Before becoming a practice manager, Ruth was senior manager for 12 years at Bradford Royal Infirmary, and also worked for 12 months in the voluntary sector. A keen runner, having done the London Marathon on a few occasions, Ruth also spends her spare time watching her son play rugby and taking her daughter swimming
I arrived in Leeds in July 2003 to take on a new position in practice management, having been a practice manager in Bradford. I was expecting the same dreary and dreadful forums to attend each month, which basically never achieved anything more than being offered the usual plastic sandwich and sugar-filled “fresh orange”!
Well, how pleasing and surprising it was to find the opposite: a core group of managers who actually discussed relevant issues, were supportive and welcoming – and provided sandwiches to die for!
The original forum was chaired and run by the PCT. They made the decisions and dictated who should attend the meetings, which subjects should be discussed and what presentations there should be.
After about a year it was becoming increasingly frustrating for us as managers to find that, more and more, the PCT seemed to be taking the lead and there seemed to be no time available to discuss relevant practice issues. It was all about the PCT, their objectives and what they felt were relevant to us as managers.
In April 2004, after one particularly long-winded “presentation”-filled meeting, which was of no relevance whatsoever to us as managers, we decided to rebel. We made the decision to contact the PCT and inform them of our frustration at the lack of vision, clarity and relevance of the meetings. We sent a letter on behalf of us all to the director of nursing and health care development at the PCT. Following this letter, representatives from the PCT agreed to meet with us to discuss the way forward for future meetings and with a view that an amicable agreement could be reached.
Agreements on future meetings of the Practice Managers Forum were reached in May 2004. These included:
- Venues to have adequate space to accommodate future meetings.
- Drug representatives not to attend.
- PCT to provide lunch.
- Chairing of the meetings to be undertaken at six-month intervals by the respective healthcare development manager (HCDM).
- A nominated practice manager to be identified to work with the HCDM to agree the agenda.
- The agenda, wherever possible, to reflect 50% PCT and 50% practice management business.
- Speakers to attend only if agreed by chair and practice manager, with the purpose and need for attendance clear.
- The chair to ensure adequate information is provided on agenda items, which would enable discussion and decision-making to take place.
- A monthly practice manager newsletter to be produced to aid effective communication.
- The first hour of the meeting to be with the PCT; the second hour to be kept free for practice managers only.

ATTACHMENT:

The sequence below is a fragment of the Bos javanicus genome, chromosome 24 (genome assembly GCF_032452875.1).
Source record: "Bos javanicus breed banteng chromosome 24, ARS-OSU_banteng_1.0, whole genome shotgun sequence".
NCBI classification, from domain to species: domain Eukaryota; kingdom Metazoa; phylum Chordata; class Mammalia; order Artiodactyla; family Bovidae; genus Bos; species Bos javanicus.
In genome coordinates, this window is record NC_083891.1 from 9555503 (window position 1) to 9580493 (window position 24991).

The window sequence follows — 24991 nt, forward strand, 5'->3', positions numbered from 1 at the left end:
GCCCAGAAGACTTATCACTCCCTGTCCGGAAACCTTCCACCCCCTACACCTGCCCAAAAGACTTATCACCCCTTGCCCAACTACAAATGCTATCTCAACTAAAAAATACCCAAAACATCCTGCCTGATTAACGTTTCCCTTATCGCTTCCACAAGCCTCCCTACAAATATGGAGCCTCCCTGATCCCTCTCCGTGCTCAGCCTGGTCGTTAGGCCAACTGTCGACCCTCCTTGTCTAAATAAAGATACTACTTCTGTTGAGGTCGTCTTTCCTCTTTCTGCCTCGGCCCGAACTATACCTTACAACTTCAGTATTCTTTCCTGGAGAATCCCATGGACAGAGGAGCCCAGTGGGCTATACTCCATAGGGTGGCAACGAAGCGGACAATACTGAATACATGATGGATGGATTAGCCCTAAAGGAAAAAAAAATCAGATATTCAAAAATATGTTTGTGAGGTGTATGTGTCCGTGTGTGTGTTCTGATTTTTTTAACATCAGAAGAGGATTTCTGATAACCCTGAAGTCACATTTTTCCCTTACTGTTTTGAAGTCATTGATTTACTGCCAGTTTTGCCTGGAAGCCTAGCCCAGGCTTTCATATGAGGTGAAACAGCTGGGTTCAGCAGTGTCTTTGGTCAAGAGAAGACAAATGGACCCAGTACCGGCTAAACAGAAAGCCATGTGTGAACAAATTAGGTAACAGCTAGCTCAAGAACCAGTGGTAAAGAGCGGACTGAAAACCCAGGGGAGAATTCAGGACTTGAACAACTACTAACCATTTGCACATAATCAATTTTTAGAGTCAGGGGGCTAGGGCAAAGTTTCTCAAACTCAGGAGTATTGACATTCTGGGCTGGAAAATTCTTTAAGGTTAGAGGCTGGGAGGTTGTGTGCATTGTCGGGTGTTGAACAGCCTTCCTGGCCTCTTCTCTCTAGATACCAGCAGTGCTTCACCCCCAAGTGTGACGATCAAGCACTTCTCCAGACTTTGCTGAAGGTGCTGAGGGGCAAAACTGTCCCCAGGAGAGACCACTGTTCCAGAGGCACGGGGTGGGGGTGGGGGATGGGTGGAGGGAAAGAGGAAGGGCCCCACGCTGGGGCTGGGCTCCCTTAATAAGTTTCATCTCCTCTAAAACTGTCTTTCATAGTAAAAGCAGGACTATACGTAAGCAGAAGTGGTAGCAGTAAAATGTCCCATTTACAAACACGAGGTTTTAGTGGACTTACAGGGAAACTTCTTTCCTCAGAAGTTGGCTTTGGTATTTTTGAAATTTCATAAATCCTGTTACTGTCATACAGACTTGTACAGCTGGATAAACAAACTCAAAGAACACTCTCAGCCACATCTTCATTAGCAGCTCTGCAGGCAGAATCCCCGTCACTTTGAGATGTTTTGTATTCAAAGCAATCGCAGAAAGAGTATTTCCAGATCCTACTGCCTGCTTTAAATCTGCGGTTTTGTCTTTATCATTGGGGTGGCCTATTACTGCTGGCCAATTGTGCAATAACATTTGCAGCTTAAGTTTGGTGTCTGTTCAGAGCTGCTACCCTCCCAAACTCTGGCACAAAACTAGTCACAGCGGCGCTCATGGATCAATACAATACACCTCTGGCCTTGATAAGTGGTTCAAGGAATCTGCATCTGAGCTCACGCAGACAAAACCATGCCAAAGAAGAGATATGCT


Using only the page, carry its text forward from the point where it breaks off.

The meetings were reviewed six months later in November 2004; both managers and the PCT agreed that these were working well and that the format should continue.
So, what did the new format achieve that the old format couldn’t achieve?
The current forum consists of 15 practice managers, all of whom attend all or most of the meetings. There are managers with specific areas of expertise (eg, IT, law, HR), who will liaise with the PCT on these issues on behalf of the group. Due to the relevance of the agenda, speakers and items for discussion, attendance at the meetings has increased. Better working relationships have also developed and been formed with the PCT.
Our nominated practice manager has a wealth of experience and is manager of the largest practice in Leeds West. She is very proactive on our behalf and will make decisions about whether items put forward for discussion are of relevance to the group.
The following are just a few examples of what has been achieved under the new format and working collectively as managers:
- Phlebotomy – increasing problems were noted with the phlebotomy service provided by the PCT. Staff wouldn’t turn up at very short notice, there were training issues, etc. As a result of the forum, managers were asked to be involved in the commissioning process when the new contract was up for renewal earlier this year. Practices were given the option to provide the service themselves or, if they wanted to remain with the current service, to receive compensation if the phlebotomist didn’t turn up.
- IT – major problems were identified with IT and the maintenance contract. We have been instrumental as managers in influencing the PCT to look at the maintenance contract and its inequalities. Resulting achievements include not having to wait a week or more for prescription printers to be repaired; spare equipment being kept at the PCT to be used by practices in emergency situations; worksheets devised for use by the engineers to ensure all work specified is carried out and that the allocated time for site visits is spent at the practice.
- Introduction of quarterly meetings with the PCT directors to raise any concerns or issues we have.
- We are currently in the process of negotiating with the PCT to run the training budget for “target” sessions, looking at organising relevant training issues for staff throughout practices in Leeds West, with a view that this is done a year in advance.
I am sure I speak for all in our forum in saying we all feel privileged and proud to be involved in such an innovative, supportive and forward-thinking forum where the primary focus is to improve the day-to-day running of practices and improve the quality of care provided to patients.